Description[edit | edit source]
Physically, rust dragons resembled different metallic dragons from the Prime Material plane, such as silver, copper, and brass, except that their scales seemed to be covered by different forms of oxidation and their wings were thin with an iridescent character. Those differences were only in their appearance, as all rust dragons usually possessed a similar set of strengths and abilities. Moreover, rust dragons had somewhat insectoid traits, such as antennae and wings shaped in the resemblance of a butterfly's. Rust dragons' teeth were also unusual in the sense that they protruded from the creature's exoskeleton, instead of its skull.
The main sources of sustenance for rust dragons were ores and metals. They had a particular liking for adamantine, gold, mithral, iron, silver, and steel, but did not turn down other metals. They also enjoyed eating meat, particularly vermin, as palate cleansers between servings of different metals, in order to better appreciate their subtle differences in taste.
Personality[edit | edit source]
Unlike pyroclastic dragons or howling dragons, rust dragons were not exceedingly aggressive or violent. They mainly attacked out of hunger, and even so only to the point where they could secure sustenance. Despite being very focused on the task at hand and not tolerant of much meddling in their affairs, they were not above withdrawing from a hostile situation in which they had the disadvantage.
Another trait that set rust dragons aside from other dragons was that they did not have the habit of hoarding treasure, save for a handful of gems that some of the oldest rust dragons might want to carry.
Combat[edit | edit source]
Any metal object that came in touch with a rust dragon's skin or its bite immediately rusted away into uselessness. They were also incredibly resilient against damage from weapons made of metal. Only extremely powerful magic weapons had a better chance of withstanding this rusting effect, but no weapon was completely immune.
Rust dragons possessed two breath weapons: a line of acid and a cone of extremely corrosive reddish-brown liquid that immediately destroyed any metal items that it touched. Only objects with some sort of magical enhancement could stand a chance of surviving it. They could also create effects similar to the acid fog, repel metal or stone, and wall of iron spells.
Ecology[edit | edit source]
A minority of sages speculated that rust dragons might be related to rust monsters, but those claims were generally discredited. The extremely few rust monsters who survived to reach old age somehow transported themselves to Acheron, where they ravenously consumed the abundant metal from the cubes of the plane for about one year. Afterwards, they encased themselves in cocoons made of spun metal, where they stayed for three years. Following this period, they emerged from their cocoons as rust dragon wyrmlings.
It was not known, however, whether rust monsters were native to Acheron and only traveled to the Prime Material plane as a part of their larval cycle to become rust dragons, or if rust monsters were in fact native to the Prime and were altered by the magic of Acheron once transported there. In any case, it was speculated that rust dragons were largely responsible for the ongoing degradation of the oldest cubes of Acheron. The Doomguard in particular maintained that, if left unchecked, rust dragons were capable of destroying the entire plane within one millennium.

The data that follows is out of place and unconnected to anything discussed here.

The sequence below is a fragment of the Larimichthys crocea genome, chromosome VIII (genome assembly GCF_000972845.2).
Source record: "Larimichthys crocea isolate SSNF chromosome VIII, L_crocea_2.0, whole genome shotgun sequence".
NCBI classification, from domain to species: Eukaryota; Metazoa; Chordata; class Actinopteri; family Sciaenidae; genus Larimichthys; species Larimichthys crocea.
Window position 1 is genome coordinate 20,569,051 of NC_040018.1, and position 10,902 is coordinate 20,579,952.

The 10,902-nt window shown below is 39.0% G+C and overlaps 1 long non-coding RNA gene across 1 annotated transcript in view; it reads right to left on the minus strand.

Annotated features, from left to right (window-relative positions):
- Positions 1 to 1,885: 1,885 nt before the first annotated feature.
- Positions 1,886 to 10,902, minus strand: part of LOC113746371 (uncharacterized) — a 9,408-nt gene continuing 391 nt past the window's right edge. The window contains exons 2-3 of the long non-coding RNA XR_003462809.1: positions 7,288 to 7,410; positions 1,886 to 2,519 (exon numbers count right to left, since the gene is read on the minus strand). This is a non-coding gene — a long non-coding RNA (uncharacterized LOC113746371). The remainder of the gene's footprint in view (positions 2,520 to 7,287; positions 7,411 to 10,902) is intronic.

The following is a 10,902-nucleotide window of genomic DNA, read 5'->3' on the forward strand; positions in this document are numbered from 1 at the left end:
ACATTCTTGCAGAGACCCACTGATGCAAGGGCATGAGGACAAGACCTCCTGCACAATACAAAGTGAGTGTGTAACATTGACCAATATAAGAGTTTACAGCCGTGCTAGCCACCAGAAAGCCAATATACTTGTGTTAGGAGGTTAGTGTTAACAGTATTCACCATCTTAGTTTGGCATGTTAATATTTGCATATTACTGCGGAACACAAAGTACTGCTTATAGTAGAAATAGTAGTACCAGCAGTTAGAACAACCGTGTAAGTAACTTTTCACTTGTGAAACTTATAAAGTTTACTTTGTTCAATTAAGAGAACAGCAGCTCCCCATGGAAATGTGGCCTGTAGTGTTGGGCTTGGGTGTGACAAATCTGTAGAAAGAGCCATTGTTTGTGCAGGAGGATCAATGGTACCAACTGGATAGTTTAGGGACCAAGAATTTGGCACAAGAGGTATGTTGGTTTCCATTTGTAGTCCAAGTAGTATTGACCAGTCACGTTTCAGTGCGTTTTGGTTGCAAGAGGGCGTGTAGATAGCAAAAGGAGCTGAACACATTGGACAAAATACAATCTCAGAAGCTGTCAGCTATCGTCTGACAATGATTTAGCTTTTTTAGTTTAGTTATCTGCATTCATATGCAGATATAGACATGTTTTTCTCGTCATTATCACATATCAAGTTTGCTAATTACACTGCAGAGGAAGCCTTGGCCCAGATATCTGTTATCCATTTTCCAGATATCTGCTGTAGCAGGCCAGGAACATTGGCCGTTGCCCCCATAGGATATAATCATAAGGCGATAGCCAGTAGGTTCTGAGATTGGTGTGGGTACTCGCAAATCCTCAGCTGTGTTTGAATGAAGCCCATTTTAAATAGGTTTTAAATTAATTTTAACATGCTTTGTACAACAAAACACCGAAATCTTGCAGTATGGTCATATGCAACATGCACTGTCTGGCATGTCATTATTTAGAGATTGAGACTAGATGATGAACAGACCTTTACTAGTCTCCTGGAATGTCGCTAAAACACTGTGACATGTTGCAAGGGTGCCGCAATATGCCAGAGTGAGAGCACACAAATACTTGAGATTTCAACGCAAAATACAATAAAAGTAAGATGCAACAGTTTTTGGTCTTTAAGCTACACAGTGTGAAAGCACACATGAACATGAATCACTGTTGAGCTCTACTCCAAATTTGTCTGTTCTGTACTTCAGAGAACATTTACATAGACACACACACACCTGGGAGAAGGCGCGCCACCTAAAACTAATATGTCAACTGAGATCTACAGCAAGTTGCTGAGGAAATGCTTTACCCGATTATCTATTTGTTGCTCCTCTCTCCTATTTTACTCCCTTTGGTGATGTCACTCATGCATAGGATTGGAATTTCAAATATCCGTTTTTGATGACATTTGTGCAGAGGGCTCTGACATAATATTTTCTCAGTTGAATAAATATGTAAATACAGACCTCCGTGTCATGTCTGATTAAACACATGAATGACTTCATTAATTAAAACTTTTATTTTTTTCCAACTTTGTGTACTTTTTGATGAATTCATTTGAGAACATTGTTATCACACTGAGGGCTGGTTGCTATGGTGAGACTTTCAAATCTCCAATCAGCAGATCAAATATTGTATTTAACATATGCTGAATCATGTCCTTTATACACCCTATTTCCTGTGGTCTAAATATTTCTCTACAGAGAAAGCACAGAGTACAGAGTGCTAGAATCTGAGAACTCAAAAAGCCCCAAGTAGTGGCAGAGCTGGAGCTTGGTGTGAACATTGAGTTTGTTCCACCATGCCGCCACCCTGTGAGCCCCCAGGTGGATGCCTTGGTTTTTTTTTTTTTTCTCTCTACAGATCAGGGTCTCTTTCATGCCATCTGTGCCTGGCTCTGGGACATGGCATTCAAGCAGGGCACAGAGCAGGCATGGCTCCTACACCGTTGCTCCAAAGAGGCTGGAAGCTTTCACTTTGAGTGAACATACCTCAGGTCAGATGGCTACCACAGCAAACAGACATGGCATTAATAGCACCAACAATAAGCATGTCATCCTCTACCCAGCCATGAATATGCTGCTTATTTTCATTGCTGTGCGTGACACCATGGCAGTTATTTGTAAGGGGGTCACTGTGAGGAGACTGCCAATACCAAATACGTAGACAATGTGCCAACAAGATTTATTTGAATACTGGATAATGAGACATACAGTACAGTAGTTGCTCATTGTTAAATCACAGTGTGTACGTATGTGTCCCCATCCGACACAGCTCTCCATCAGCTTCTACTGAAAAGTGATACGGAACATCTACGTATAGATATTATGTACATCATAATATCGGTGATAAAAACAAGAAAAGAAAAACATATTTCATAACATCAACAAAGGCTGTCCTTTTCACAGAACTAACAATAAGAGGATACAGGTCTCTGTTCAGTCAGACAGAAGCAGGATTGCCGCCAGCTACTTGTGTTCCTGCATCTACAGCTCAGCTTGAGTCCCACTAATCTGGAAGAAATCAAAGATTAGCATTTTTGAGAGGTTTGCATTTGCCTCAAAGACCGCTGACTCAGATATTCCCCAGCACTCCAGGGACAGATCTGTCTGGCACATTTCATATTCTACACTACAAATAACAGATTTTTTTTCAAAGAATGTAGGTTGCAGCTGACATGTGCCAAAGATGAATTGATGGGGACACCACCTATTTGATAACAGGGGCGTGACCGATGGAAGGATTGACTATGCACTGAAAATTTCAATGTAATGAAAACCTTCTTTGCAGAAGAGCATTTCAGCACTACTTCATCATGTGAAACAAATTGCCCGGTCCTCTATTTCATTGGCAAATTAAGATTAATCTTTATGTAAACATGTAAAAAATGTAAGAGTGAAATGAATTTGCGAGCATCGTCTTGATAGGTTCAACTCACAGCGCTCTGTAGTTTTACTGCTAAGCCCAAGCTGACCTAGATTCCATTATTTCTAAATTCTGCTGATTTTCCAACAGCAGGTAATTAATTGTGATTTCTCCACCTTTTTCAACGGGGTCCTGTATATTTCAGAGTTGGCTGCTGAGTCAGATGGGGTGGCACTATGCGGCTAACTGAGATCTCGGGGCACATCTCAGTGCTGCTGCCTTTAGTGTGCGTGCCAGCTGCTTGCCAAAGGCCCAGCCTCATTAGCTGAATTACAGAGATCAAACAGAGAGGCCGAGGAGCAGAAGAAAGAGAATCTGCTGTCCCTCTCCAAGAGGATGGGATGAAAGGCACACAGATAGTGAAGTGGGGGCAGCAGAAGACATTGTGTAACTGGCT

Society[edit | edit source]
Besides their home plane of Acheron, rust dragons could also be found in Banehold, Clangor, Dragon Eyrie, Hammergrim, and Nishrek. If found in the Material plane, they tended to build their lair in underground caverns near veins of metal, to the usual dismay of miners. They were usually found alone, but could also form families as they raised their young. Clutches of young rust dragons were also commonly found.
Appendix[edit | edit source]
Appearances[edit | edit source]
- The Ruin
References[edit | edit source]
- Andy Collins, James Wyatt, and Skip Williams (November 2003). Draconomicon: The Book of Dragons. (Wizards of the Coast), pp. 186–187. ISBN 0-7869-2884-0.
- Colin McComb, Dori Hein (February 1995). “Monstrous Supplement”. In Dori Hein ed. Planes of Law (TSR, Inc), pp. 28–29. ISBN 0786900938.
- Eric L. Boyd, Eytan Bernstein (August 2006). Dragons of Faerûn. (Wizards of the Coast), p. 11. ISBN 0-7869-3923-0.
Connections[edit | edit source]
Chromatic dragons: Red • Black • Blue • Green • White • Brown • Gray • Purple • Yellow
Gem dragons: Amber • Amethyst • Emerald • Sapphire • Topaz • Crystal • Obsidian
Lung dragons: Chiang lung • Li lung • Lung wang • Pan lung • Shen lung • T'ien lung • Tun mi lung • Yu lung
Planar dragons: Astral • Battle • Chaos • Ethereal • Faerie • Howling • Mirage • Oceanus • Pyroclastic • Radiant • Rust • Shadow • Styx • Tarterian
Epic dragons: Force • Prismatic
Catastrophic dragons: Volcanic
Miscellaneous dragons: Dzalmus • Mist • Radiant • Rattelyr • Song • Vishap
Draconic transformations: Air • Ascendant
Linnorms: Corpse tearer • Dread • Stygian
Drakes: Ambush • Black firedrake • Dragonne • Elemental (Fire • Ice • Smoke) • Felldrake (Crested • Spitting) • Greater • Guard • Portal • Rage • Space • Vulture
Dragonbloods: Draconic creature • Dragonborn of Bahamut • Dragonspawn
Drow-dragon (shadow) • Drow-dragon (deep) • Half-dragon • Kobold (Dragonwrought • Urd) • Weredragon • Zar'ithra • Zekyl
Undead dragons: Dracolich • Dragonwight • Hoarder • Rathrea • Vampiric